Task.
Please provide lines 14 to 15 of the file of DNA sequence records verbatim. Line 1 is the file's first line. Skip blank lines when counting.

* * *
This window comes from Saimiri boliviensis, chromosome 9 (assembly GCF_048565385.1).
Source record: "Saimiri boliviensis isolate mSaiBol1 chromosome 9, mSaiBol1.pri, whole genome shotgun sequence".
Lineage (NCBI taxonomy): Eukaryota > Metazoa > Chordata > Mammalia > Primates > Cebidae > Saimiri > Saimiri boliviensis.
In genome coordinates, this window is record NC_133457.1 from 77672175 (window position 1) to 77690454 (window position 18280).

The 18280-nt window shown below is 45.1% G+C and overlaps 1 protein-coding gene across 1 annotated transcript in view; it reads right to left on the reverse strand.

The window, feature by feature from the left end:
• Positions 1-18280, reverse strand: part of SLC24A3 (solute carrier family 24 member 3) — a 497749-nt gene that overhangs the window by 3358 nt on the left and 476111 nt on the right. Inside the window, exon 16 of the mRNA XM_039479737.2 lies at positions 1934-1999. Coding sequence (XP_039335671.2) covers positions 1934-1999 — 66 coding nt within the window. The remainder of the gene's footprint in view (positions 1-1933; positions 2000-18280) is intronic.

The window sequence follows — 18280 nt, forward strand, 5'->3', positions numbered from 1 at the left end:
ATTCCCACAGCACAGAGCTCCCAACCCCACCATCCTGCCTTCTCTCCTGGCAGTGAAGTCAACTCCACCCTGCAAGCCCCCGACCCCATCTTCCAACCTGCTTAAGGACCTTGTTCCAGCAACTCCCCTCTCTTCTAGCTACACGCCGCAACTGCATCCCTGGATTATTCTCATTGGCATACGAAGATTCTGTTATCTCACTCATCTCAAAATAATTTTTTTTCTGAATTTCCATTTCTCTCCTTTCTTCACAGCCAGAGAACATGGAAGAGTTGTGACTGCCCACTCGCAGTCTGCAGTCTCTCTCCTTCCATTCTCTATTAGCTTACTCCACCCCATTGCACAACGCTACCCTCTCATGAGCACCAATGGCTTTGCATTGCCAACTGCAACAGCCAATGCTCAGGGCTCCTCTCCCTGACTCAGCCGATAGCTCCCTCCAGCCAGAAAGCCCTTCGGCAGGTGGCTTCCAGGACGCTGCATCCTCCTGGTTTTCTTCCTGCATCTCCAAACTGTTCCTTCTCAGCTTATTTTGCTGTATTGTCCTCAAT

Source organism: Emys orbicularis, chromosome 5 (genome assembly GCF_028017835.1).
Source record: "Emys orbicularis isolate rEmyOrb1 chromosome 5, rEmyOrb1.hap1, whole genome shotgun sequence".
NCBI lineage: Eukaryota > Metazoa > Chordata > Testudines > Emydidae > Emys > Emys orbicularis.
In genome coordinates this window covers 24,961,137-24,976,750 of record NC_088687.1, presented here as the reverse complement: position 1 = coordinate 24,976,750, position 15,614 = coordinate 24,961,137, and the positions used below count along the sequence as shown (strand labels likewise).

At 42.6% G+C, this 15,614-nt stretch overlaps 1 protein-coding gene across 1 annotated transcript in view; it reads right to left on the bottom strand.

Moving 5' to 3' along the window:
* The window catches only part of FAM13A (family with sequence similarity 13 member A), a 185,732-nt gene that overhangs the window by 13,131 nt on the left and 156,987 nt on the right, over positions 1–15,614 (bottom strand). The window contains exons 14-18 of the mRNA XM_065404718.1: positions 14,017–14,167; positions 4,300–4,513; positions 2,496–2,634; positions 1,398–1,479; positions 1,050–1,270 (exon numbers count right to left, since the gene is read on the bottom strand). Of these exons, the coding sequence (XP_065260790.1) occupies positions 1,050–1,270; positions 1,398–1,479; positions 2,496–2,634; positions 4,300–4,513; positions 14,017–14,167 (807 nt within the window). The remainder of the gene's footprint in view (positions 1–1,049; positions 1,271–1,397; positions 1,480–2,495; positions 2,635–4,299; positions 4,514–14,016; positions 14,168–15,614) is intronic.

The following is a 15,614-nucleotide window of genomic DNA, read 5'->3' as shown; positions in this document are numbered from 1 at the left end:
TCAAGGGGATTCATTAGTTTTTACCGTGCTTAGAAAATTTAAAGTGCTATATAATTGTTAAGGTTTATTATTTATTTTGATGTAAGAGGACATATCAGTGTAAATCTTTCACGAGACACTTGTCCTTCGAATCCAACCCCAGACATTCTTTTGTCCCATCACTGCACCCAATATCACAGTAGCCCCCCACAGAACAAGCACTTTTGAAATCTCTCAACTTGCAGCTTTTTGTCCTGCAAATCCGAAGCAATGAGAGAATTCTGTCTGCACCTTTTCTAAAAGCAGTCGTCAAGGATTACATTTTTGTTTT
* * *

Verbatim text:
At 42.6% G+C, this 15,614-nt stretch overlaps 1 protein-coding gene across 1 annotated transcript in view; it reads right to left on the bottom strand.

Moving 5' to 3' along the window: